• More flexibility – balancing work and personal life becomes easier. Remote workers don’t have to join the masses commuting in public transportation and traffic jams from home to the office and back everyday, having more time to get their children ready for school or to pick them up later in the middle of the afternoon. Remote workers can set their own schedule: some people prefer to start their day way earlier than the 9 to 5 cycle, others are more productive in the nighttime.
  • Productivity – as long goals are met and meetings are well planned and scheduled, remote workers can get more done in one afternoon than in a whole day at the office. In fact, research shows the average British office worker accomplishes only 3 hours of productive work per day. In a well-managed home office, distractions are kept to a minimum, with social interactions with co-workers being limited to work-related actions. Personal time management can also optimize results, by choosing mental peak hours to tackle assignments.
  • Health benefits – remote workers can avoid vending machines and fast-food restaurants during a busy day and replace them with healthier home-cooked meals. Being apart from the general population also reduces the risk of contagion by the common viruses or by the exceptional ones. The most committed will find time for physical exercise, whether at home or at the gym, which can fulfill their social quota for the day. 
  • Money saver (for workers and companies) – companies can reduce expenses with large office spaces, which are increasingly more expensive to buy and maintain. Workers can avoid transportation expenses and save thousands of hours in exhausting commuting time, with a plus: no commuting is an environmentally friendly option that will help decrease CO2 emissions.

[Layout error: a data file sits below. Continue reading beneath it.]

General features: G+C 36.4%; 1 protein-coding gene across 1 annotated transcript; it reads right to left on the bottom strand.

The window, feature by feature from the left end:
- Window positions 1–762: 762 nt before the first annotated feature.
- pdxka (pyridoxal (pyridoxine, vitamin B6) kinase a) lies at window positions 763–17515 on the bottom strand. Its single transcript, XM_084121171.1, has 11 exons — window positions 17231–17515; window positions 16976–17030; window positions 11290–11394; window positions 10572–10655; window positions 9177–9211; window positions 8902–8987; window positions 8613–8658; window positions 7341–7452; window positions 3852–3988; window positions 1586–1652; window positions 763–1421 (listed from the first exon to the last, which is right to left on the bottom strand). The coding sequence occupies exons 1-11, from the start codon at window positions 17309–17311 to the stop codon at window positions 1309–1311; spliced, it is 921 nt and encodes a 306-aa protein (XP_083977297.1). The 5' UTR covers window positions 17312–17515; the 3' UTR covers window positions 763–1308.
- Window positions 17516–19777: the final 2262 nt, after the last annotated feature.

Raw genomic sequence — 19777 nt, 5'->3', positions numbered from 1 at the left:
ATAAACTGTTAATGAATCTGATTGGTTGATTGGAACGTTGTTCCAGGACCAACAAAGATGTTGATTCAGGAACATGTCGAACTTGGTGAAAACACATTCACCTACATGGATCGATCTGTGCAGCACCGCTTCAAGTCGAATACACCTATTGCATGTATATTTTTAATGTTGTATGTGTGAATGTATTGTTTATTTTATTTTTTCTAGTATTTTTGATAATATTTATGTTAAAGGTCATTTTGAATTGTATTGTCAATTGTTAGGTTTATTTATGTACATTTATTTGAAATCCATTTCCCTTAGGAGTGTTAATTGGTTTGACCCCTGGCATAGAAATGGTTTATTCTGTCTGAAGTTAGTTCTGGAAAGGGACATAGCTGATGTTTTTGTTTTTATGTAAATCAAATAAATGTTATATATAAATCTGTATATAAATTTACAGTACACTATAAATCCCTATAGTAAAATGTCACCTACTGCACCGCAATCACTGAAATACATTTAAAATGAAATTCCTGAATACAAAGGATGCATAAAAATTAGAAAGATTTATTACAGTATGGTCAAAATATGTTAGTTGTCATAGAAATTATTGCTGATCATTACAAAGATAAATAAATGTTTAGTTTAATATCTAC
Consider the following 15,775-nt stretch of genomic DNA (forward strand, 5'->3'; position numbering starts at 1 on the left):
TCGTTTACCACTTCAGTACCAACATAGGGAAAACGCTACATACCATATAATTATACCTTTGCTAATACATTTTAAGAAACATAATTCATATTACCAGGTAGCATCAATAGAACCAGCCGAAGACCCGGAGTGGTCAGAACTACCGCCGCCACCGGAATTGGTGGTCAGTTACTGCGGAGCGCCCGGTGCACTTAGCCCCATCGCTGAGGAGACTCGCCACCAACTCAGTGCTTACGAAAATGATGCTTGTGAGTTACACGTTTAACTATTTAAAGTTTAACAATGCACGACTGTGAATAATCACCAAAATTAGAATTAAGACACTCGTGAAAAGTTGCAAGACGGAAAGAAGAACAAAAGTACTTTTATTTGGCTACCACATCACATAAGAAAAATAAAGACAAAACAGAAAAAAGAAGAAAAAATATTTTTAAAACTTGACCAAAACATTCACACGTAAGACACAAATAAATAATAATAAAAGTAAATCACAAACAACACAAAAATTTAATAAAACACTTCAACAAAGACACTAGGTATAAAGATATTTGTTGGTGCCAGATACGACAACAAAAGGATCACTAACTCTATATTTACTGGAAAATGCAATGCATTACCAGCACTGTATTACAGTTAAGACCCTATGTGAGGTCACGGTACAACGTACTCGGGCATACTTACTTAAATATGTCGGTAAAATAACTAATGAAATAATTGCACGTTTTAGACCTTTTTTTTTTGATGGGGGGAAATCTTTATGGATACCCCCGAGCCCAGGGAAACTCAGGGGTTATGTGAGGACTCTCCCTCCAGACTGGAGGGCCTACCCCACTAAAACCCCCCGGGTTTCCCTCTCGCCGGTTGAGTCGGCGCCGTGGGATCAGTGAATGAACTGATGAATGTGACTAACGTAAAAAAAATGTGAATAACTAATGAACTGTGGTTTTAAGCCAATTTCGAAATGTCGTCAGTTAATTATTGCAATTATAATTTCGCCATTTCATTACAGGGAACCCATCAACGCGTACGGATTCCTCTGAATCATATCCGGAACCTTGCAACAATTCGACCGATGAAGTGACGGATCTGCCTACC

The bad:

  • Isolation – being isolated in the confinement of an home office can be damaging for remote workers, no matter how productivity-oriented it may be. Being removed from a communal office space can diminish the sense of belonging since remote team members have fewer chances to work alongside their colleagues and establish trust relationships with them and their superiors. Offices are also sociable places which can be quite appealing for some workers, since many thrive in busy, crowded environments.
  • Out of sight, out of mind – it is easy for a remote worker to stay out of the loop and of the team dynamics. This can reduce the visibility of the work made outside the common office space, and also the value of the contribution of the remote worker to the company, making him somewhat forgettable when it comes to promotions and thus damage career prospects. An isolated worker can also decrease productivity if not well followed by management and other team members.
  • Security – companies invest a lot of money in physical and cybersecurity. Traditional households do not have a state of art security systems nor the services of security guards to protect their assets. A laptop can be stolen in a common break-in and, in theory, a domestic network can be hacked far more easily than one located at an office building, safeguarded with special countermeasures.

The flexible hours, the personal time management as opposed to an imposed schedule, the cut in expenses and the adoption of healthy habits can reduce stress, make employees more productive and, ultimately, happier. And happy employees tend to work better and stay longer in the service of their employers.

The risks are relevant but manageable with proper following and by establishing consistent communication and security protocols.

How to manage remote workers

The biggest challenge lies on the employers side. How to forfeit the controlled, work-focused, physical office environment and engage with a geographically scattered, virtual array of home offices, while maintaining (or potentially improving) productivity and keep workers accountable?